"There are definitely a lot of perks to making all of your own decisions," says Trew. "When it comes down to it, there is just too much work for the band to do by itself."
Set your goals
Even if you want the support behind a label contract, you're likely going to have to spend a lot of time and energy going the independent route first. As a new band or artist that's still building a brand and a following, I would recommend not even thinking about a contract or trying to sell yourself to labels. Instead, put as much focus, energy, and funding into running the band yourself.
When you start getting interest from various labels down the road, that's the point where you need to evaluate your goals. It's entirely possible that you could set off in the beginning with the intent of pursing a record label, only to realize that you enjoy doing it yourself a lot more!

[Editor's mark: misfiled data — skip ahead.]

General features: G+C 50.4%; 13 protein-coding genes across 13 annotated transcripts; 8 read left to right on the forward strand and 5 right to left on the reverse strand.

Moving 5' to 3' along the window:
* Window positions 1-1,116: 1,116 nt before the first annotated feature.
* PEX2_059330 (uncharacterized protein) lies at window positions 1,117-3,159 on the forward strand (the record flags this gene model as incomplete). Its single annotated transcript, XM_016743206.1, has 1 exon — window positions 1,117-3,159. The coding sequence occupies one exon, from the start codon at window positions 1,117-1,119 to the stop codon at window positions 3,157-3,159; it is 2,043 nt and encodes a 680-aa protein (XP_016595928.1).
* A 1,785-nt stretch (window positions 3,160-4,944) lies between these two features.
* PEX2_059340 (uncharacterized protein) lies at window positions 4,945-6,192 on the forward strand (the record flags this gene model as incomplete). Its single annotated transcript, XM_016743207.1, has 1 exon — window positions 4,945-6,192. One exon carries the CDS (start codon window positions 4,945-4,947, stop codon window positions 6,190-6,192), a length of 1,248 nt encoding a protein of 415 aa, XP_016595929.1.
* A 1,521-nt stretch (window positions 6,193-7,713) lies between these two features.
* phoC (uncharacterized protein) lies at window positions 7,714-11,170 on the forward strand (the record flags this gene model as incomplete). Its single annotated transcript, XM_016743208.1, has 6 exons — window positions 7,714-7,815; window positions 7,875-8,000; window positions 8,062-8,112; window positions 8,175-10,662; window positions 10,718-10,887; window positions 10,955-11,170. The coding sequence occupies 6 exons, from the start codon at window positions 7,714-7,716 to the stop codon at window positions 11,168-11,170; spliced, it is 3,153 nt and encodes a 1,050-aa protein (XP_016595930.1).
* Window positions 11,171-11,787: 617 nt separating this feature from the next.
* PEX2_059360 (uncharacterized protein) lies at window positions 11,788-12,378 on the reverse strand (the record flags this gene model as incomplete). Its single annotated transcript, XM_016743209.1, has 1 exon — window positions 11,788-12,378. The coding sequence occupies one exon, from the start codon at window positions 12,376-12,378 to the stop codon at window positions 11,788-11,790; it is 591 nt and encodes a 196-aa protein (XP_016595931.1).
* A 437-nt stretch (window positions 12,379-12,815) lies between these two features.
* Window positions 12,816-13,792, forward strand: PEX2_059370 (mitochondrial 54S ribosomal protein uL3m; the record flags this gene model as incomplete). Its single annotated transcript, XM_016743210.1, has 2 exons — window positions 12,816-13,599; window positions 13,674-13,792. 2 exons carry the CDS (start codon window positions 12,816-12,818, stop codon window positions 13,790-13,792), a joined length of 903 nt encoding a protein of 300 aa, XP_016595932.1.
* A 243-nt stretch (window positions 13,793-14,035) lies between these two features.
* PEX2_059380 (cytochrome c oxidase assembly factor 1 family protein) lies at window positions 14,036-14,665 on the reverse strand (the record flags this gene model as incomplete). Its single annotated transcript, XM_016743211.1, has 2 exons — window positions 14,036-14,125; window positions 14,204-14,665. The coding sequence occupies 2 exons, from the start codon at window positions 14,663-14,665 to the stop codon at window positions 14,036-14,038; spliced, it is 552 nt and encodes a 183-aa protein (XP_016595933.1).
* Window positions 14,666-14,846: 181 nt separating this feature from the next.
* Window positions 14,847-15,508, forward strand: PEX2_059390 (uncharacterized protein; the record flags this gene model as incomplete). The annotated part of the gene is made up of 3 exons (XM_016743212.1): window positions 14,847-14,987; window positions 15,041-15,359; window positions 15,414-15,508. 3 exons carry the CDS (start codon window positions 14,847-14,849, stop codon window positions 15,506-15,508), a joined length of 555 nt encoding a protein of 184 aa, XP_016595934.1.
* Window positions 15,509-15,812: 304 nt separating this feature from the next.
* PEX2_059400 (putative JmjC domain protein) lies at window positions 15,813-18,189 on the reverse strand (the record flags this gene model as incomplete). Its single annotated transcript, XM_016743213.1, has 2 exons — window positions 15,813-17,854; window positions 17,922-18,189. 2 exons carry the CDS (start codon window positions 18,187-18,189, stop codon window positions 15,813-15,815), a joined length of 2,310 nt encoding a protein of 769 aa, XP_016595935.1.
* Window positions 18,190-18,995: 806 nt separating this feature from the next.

Take the time to ask yourself: Am I an independent artist by choice or out of necessity? Keep the question in mind, and it'll make your decision much easier if the record companies come calling.
"If [Wild Adriatic] grows in the direction of a great, supportive label... great. If we continue to figure out how to do stuff ourselves, that's cool too," says Vosganian. "I'm not entirely convinced that having a big ol' record label is the only way to do it anymore, but we'll see. We'll keep playing rock 'n' roll no matter what."
Want more tips for your DIY musician life? Check out these articles:
- A DIY Guide to Booking House Concerts and Supercharging Tour Revenue
- How to Get Quality Album Artwork on a DIY Budget
- 3 Tips On Making It Big Without Sacrificing Your DIY Spirit
- The Ultimate DIY CD Guide
Dylan Welsh is a freelance musician and music journalist, based in Seattle, WA. He currently plays in multiple Seattle bands, interns at Mirror Sound Studio, and writes for the Sonicbids blog. Visit his website for more information.